A discursive look at Napoleonic & ECW wargaming, plus a load of old Hooptedoodle on this & that

Monday, 2 October 2017

Of Young & Fogg, and Aromatherapy, and Other Things

Topic 1: Young & Fogg.

Here are a couple of well-known - nay, historic - wargaming photos from the days when the whole world was still black and white. What common element is in both these pictures?

Yes - well done at the back, there - the buildings are from a fondly remembered range marketed by Triang, which was most famous because they were made of rubber.

Clive, the celebrated Old Metal Detector himself, has a collection of these splendid little buildings, and there are some fine pictures on his blog [click here].

So who were Young & Fogg? Well, they were a firm specialising in the manufacture of rubber items, who were taken over by the Triang company in the late 1950s. The first result of this acquisition was a range of rubber buildings to suit Triang's Spot On range of 1/42 scale diecast vehicles (the range is attractively described here, on a link provided, once again, by Clive); shortly afterwards, the more famous, HO model-railway-sized Countryside Range appeared, which lent itself more comfortably to gaming scales.

I remember these very clearly - my model railway days were over when they appeared, but I was very taken with them - especially the church. I never had any. The most pleasing thing about them was that they didn't look like other model buildings - model buildings mostly had very straight corners and bright colours, and didn't really resemble proper houses. The Triang rubber houses had cheerfully quirky designs - Cotswolds meet the Brothers Grimm - and had a nicely distressed, rounded appearance. The one feature which was a problem in the long term, of course, was the material of which they were made. Rubber grows old and perishes. The reason you see so few of these on eBay is because they have mostly rotted and been throw away.

I acquired one of the churches last year, or maybe it was the year before, as a makeweight in a job lot purchase from eBay. It wasn't an important element in the purchase, and I was expecting it to be a wreck. It pretty much was a wreck, too.

The rubber had dried out and cracked and twisted - never mind - I stuck it at the back of a shelf somewhere and vaguely thought I might have another look at it some time.

Now this week, I came across the Donald Featherstone picture at the top of this post, and I thought, righto - let's have another look at that rubber church.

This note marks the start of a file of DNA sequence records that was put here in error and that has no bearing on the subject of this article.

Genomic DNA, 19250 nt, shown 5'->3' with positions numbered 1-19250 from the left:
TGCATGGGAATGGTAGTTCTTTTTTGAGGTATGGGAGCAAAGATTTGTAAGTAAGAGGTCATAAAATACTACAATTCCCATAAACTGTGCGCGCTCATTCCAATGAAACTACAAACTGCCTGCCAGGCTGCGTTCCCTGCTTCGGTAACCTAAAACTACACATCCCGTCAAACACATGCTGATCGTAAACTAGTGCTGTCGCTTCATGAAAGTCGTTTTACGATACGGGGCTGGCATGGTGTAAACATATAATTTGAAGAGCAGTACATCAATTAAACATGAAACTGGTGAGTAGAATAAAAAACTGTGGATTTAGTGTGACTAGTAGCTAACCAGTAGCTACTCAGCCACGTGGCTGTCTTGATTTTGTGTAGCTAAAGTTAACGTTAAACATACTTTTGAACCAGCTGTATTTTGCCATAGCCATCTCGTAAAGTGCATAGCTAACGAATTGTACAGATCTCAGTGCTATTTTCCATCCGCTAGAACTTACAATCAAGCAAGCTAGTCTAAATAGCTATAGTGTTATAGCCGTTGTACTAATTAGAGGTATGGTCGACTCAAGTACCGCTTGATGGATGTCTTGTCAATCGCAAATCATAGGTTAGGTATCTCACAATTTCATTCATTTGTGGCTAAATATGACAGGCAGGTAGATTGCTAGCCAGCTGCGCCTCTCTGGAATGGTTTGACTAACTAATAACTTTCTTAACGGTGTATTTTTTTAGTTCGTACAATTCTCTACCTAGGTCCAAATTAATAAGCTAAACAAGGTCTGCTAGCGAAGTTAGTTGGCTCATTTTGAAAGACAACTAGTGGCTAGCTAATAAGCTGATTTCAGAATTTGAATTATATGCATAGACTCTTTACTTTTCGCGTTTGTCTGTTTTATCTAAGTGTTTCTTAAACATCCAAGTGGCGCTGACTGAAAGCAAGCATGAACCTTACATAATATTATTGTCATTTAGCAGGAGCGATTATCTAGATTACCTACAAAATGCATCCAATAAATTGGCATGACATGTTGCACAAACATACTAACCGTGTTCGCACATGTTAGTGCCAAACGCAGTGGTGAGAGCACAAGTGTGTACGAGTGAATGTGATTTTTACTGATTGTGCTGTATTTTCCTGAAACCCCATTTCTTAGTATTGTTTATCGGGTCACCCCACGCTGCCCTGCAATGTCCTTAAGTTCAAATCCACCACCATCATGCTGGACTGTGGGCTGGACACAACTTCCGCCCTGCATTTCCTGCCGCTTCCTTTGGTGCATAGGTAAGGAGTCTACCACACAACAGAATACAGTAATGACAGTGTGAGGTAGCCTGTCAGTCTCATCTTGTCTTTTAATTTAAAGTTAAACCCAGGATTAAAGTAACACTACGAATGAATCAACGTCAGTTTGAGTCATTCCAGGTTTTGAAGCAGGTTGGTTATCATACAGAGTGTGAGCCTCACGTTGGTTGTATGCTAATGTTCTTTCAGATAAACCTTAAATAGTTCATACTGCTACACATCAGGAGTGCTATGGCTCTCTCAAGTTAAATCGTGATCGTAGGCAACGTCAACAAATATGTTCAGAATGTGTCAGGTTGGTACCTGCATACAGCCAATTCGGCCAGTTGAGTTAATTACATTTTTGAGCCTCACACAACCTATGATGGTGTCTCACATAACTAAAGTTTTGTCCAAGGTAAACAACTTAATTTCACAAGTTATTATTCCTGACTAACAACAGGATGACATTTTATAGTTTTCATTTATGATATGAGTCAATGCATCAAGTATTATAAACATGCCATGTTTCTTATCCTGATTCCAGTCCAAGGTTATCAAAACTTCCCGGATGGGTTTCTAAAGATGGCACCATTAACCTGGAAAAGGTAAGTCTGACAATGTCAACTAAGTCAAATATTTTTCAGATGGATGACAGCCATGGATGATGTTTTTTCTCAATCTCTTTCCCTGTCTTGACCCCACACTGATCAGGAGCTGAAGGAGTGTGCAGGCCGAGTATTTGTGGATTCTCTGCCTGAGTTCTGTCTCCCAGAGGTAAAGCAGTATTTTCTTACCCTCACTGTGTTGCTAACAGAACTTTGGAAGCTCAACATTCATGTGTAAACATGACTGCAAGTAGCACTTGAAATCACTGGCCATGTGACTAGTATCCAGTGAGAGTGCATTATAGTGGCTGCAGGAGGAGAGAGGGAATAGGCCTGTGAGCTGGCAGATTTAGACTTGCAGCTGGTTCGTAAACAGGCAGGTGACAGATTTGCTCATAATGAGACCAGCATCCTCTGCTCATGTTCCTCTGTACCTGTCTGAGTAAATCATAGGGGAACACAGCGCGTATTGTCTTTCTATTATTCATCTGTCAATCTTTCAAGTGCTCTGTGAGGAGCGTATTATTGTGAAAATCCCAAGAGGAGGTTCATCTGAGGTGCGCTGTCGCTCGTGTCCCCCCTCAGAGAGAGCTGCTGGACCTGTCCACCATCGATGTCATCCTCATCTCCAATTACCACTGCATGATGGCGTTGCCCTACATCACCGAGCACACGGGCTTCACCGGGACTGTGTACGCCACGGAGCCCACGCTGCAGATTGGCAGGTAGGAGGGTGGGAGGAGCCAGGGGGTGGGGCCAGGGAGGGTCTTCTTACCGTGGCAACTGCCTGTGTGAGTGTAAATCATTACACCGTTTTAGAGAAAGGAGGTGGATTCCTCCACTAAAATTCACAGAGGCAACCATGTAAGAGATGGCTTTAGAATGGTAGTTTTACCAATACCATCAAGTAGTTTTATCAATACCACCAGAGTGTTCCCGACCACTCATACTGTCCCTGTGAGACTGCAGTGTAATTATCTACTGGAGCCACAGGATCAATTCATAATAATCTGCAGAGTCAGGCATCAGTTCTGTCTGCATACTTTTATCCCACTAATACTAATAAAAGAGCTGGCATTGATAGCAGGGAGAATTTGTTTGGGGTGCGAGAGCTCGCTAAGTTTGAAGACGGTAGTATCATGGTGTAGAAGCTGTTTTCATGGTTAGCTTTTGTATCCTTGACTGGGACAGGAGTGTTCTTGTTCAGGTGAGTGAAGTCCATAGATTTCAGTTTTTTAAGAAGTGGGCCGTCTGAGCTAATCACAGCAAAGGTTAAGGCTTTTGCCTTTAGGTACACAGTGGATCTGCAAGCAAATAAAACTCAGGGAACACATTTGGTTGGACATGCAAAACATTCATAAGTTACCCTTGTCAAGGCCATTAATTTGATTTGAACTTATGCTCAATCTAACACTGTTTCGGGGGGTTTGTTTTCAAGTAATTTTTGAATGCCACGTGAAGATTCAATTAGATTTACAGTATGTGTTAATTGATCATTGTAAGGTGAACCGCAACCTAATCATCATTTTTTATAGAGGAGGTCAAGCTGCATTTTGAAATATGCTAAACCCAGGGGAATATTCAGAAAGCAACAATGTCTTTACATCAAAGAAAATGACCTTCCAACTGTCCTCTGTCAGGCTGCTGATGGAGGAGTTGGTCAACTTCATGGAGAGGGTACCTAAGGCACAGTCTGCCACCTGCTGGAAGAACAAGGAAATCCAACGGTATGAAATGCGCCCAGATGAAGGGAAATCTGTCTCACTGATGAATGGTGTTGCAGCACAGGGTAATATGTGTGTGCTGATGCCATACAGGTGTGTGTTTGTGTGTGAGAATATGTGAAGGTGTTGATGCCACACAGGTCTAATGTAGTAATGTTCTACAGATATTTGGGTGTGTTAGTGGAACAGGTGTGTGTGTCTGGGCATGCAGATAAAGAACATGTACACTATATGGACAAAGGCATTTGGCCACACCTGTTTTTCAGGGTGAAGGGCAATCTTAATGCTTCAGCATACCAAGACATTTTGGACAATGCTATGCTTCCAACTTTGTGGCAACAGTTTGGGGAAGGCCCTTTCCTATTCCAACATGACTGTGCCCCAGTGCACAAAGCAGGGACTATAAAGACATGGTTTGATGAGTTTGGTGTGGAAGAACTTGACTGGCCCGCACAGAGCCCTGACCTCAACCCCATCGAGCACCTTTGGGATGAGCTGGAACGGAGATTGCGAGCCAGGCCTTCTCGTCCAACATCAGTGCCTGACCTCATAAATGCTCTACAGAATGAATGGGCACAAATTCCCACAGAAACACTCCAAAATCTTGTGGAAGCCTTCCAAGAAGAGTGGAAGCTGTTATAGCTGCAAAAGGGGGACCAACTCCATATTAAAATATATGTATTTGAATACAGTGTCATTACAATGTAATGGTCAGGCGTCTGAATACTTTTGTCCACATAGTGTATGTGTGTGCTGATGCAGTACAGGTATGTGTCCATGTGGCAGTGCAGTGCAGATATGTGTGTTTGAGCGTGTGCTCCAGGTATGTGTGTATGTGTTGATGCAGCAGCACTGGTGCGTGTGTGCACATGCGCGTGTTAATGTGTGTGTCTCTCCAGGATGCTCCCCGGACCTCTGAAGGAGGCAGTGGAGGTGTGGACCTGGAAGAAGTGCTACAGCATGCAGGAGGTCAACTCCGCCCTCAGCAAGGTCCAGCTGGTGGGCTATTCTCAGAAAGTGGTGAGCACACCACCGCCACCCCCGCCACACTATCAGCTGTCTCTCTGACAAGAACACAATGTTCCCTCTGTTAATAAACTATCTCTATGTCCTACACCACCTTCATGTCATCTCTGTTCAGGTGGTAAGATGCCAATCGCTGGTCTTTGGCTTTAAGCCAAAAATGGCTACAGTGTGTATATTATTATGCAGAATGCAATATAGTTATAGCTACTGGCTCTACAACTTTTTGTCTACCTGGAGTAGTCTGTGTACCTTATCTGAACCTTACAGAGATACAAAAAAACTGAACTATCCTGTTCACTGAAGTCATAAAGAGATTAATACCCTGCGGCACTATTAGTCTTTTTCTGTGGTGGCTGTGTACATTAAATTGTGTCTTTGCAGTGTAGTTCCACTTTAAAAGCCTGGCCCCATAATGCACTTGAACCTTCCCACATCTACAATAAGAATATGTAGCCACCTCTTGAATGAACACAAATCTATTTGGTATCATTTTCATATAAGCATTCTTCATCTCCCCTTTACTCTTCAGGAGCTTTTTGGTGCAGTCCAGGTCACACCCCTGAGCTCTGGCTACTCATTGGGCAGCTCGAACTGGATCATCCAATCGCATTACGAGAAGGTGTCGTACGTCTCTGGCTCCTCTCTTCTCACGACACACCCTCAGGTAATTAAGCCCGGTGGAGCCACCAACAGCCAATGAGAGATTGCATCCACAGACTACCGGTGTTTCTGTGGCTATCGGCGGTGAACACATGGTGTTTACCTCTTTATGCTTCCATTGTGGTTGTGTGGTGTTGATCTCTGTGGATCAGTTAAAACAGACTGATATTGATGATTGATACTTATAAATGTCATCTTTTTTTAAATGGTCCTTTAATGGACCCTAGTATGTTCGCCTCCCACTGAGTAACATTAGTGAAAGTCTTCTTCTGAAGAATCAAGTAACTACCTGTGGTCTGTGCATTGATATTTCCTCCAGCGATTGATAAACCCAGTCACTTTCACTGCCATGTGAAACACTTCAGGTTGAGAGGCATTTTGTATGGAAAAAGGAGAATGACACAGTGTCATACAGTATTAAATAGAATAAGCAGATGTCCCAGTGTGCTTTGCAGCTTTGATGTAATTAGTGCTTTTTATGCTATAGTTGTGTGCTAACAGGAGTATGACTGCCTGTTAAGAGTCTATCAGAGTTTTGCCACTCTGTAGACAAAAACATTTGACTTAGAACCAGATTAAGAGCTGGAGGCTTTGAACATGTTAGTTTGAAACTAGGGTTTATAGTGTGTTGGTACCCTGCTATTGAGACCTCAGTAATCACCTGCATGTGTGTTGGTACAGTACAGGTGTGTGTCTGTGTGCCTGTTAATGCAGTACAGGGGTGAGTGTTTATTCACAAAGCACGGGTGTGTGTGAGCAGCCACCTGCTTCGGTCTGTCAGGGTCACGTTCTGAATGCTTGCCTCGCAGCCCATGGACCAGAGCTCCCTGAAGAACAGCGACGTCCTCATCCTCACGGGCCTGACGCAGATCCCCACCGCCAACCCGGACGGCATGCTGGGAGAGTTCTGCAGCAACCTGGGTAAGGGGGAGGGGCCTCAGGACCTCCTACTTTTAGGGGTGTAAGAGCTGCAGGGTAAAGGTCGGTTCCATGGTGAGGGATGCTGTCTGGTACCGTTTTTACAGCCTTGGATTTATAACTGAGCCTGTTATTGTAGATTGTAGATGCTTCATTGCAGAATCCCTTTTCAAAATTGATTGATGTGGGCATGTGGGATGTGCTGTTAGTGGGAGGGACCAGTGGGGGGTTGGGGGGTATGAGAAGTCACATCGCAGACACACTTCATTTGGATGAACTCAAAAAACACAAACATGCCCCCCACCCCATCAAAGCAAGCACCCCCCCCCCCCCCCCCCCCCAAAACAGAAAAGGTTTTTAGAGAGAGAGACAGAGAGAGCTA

Well, it's pretty awful. It should probably just go in the dustbin. However, since I am a madman I did some online research, and it seems that rubber can be softened by immersion in various brews, and the strategic ingredient in these concoctions is Oil of Wintergreen. Hmmm.

Thinks (this should be read in Bluebottle's voice, from the Goon Shows):

(1) I could purchase some Oil of Wintergreen and maybe a few other cheap constituents, and I could stew my church in this for a while.
(2) It would lose it's paint, but when it was softened I could pack it with bits of wood and whatever else was needed to train it back into a church shape.
(3) Leave it to cure and then refinish.
(4) Be the envy of my chums (if I had any).

I'm not fired up into any state of fevered excitement. The first snag is that Oil of Wintergreen is not available in bath-sized containers, as far as I can see. It is prized in the purple world of aromatherapy [ah yes, quite so], and thus it retails in poncey little 10ml bottles, with an eyedropper and an art nouveau label. The prices are not amusing, either.

Which brings us up to date. Has any devoted collector of these rubber buildings ever attempted a makeover of this type? Any views or war narratives which might help?

All advice will be most welcome. In my heart I fear my little rubber church is, to use a technical term, knackered.

Topic 2: Who's this then?

Here are two Napoleonic-period British light infantry officers. Like me, you may feel that you have seen this pair appearing as a comedy act at a seaside theatre. The one on the left is clearly from Les Higgins, and he is there simply to provide a scale comparison. What is the one on the right? He is obviously one of André Maurois' Filifers. This casting is of a very gangly officer - one of his feet is interestingly strengthened by placing it in a clump of grass. I have some ideas about his origins, but would welcome some better informed views.